Francisca Porchas Coronado was just nine when she left her home in the Mexican state of Sonora, just south of the border with Arizona, to migrate to the United States. The memories of traveling through the desert and resettling in a new country still linger even though she’s lived in the United States for more than 30 years.
“For my nine-year-old brain, there was a lot to assimilate just because of the fact that I left my country, my culture, my language and a lot of what I’d known,” Coronado said.
Coronado later became an activist for immigration rights, and her work has taken on more urgency in recent years because of increased deportations and border enforcement. While interacting directly with immigrants and their families, however, she noticed there were few resources to address their mental health.
“We as a community don’t have the support that’s needed to be able to truly address this trauma, pain and grief,” said Coronado, who launched the Latinx Therapists Action Network in 2019 to fill that gap. “The network came about to help provide emotional support in many different ways — not just with therapy, but with accessible, culturally grounded support with a pro-immigrant and anti-racist perspective.”
Two years later, the network has close to 100 therapists in 30 states who’ve indicated their interest in serving Latinx patients from immigrant backgrounds and working with immigrant communities. These therapists are among a growing group of mental health professionals of color working to meet the needs of clients in their racial and ethnic communities, although therapists of color remain a significant minority in the mental health field. Among licensed psychologists in the United States, 86% are white.
Opportunities from 2020
Most Americans in general fail to receive adequate care for mental illness. According to the National Alliance on Mental Illness, just 45% of U.S. adults with mental illness received treatment in 2019. The Alliance noted that while 50% percent of women with mental illness receive treatment annually, only 34% of Hispanic/Latino individuals and 33% of Black individuals with mental illness received mental health care.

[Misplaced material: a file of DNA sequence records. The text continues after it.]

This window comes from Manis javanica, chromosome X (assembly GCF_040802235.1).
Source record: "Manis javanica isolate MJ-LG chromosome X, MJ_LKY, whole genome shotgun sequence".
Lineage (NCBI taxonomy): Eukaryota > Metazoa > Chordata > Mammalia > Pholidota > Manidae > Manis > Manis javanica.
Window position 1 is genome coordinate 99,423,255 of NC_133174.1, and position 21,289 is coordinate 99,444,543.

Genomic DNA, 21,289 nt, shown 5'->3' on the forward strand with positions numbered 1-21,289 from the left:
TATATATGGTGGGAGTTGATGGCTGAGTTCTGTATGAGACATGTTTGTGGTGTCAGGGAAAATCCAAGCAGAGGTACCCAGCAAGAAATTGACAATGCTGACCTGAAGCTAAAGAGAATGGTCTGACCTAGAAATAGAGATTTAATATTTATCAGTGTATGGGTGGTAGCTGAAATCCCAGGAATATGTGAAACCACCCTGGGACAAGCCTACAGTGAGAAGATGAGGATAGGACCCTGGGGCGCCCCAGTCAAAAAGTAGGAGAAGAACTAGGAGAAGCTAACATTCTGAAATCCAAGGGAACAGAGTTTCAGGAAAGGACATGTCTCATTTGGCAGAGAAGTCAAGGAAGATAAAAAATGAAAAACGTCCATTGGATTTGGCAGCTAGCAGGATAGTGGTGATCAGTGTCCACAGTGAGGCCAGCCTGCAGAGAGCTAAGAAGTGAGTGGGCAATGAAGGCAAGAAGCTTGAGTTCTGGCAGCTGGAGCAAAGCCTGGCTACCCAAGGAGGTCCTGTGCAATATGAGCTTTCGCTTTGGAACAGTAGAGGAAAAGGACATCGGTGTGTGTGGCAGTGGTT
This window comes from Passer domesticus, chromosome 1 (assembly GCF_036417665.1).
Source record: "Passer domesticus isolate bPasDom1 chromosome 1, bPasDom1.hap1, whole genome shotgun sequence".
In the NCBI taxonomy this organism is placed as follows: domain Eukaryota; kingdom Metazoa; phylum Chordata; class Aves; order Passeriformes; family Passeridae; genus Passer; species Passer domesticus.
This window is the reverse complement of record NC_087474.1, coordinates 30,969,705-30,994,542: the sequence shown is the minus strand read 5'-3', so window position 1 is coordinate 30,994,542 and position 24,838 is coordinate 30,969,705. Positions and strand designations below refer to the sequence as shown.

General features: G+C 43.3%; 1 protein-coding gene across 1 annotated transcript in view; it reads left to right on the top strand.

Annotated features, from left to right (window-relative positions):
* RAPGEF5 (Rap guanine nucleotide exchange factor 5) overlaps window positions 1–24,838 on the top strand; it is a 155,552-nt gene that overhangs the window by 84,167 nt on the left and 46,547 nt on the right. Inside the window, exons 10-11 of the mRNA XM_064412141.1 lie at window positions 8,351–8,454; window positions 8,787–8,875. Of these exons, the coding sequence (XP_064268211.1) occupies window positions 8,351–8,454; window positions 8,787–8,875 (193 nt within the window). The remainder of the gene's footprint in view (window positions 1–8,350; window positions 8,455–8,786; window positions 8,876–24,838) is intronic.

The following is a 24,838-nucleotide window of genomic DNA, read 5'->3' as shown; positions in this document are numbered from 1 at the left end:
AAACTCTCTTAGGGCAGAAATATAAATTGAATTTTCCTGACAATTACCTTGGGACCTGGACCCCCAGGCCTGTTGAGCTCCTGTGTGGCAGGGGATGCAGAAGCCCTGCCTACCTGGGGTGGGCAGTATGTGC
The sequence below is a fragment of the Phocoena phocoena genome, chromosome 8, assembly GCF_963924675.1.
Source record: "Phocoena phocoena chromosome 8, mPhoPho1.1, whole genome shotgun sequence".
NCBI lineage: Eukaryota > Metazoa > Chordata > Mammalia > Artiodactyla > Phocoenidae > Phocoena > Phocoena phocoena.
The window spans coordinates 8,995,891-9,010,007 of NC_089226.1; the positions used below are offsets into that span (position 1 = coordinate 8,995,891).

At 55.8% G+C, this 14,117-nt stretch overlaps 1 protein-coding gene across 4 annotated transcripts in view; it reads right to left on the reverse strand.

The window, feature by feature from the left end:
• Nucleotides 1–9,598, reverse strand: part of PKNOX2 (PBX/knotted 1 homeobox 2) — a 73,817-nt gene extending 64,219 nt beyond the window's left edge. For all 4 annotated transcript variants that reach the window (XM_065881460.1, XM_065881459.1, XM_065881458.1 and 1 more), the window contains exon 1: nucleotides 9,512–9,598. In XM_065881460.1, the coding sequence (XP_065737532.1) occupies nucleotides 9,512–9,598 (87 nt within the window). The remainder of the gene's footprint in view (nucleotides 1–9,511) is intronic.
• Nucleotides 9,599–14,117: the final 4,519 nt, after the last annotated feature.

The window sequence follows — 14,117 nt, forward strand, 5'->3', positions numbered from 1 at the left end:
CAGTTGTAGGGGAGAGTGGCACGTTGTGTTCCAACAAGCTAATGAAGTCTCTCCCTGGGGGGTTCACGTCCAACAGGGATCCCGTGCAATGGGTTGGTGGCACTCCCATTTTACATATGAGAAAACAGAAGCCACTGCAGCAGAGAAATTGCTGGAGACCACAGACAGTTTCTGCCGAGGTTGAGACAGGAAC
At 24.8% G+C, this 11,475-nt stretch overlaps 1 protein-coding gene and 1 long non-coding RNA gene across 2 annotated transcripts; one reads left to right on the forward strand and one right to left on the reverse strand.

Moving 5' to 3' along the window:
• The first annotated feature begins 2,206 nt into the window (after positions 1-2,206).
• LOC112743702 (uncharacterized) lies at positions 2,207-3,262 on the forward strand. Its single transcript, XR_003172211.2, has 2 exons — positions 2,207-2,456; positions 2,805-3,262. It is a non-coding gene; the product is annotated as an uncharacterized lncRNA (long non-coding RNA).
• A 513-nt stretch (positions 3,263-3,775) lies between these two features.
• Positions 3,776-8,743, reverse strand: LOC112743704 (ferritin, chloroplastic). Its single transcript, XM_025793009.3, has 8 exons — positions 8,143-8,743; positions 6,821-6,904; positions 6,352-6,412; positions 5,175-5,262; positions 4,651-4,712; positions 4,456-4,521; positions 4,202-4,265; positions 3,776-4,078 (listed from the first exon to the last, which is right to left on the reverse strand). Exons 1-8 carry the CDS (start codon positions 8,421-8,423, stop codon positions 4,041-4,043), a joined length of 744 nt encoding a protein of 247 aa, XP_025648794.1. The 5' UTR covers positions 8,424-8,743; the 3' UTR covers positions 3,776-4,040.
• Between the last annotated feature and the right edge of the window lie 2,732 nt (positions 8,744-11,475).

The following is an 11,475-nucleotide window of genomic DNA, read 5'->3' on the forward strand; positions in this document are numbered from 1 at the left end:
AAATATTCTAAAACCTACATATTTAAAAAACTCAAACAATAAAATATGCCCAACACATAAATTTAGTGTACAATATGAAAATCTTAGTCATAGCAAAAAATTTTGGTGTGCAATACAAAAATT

The ability to find and afford a quality therapist is often cited as a key reason for the disparity in treatment among people of color, but stigma can be just as limiting. In some communities of color, discussing mental illness has often been seen as a sign of weakness, although that attitude is changing with younger people who are more open to talking about their mental health and the importance of mental health care.
Coronado sought therapy herself to process her experience. She said she’s not alone — more Latinx individuals in her social justice networks have expressed a similar desire to use therapy to take care of their mental health and address the trauma caused by their personal experiences.
Taisha Caldwell-Harvey, a California psychologist, has cultivated a multistate network of Black female therapists through her platform The Black Girl Doctor to serve a clientele of professional Black women. The events of 2020 amplified her work and the efforts of other Black mental health professionals.
“I think our community was in so much pain from the effects of the pandemic and the murder of George Floyd, it became really okay to acknowledge that you were in pain,” Caldwell-Harvey said. “That’s something that was not usually accepted because Black women were expected to be strong and withhold emotion. This was just so bad that everyone acknowledged that we were not okay.”
Finding a therapist
You can try finding a culturally competent therapist by typing “Black/Latinx therapists in my area” in an internet search engine. Resources like Psychology Today offer therapist listings, complete with photos and descriptions of the practitioner’s area of expertise.
An internet search could also lead to databases like the ones Caldwell-Harvey and Coronado created to reach specific groups. In the Latinx Therapists Action Network, for example, certain members of the leadership team identify as members of the LGBTQ+ community or highlight their experience with specific modes of healing.
For those who cannot afford private services, community clinics and organizations often offer lower-cost help and take Medicaid or Medicare. Other options include seeking financial aid from mental health organizations that serve people of color, asking therapists about sliding scale payments based on income, or exploring group therapy that costs less than one-on-one sessions.
If an individual can’t find a provider of color, Caldwell-Harvey suggests looking for phrases in a provider’s online biography or website that mention social justice, identity and culture as signals that they’re open to culturally competent care. She understands the comfort level of working with a therapist from one’s own culture and aims to provide a safe, healing space for Black women seeking assistance.
“There are some universal struggles … but I think for Black people, there’s an extra layer of struggle on a daily basis from dealing with racial trauma [and] the experience of having intersecting identities,” Caldwell-Harvey said. “When you connect with somebody from your own culture, there are just some things that can go unsaid and allow you to be more vulnerable.”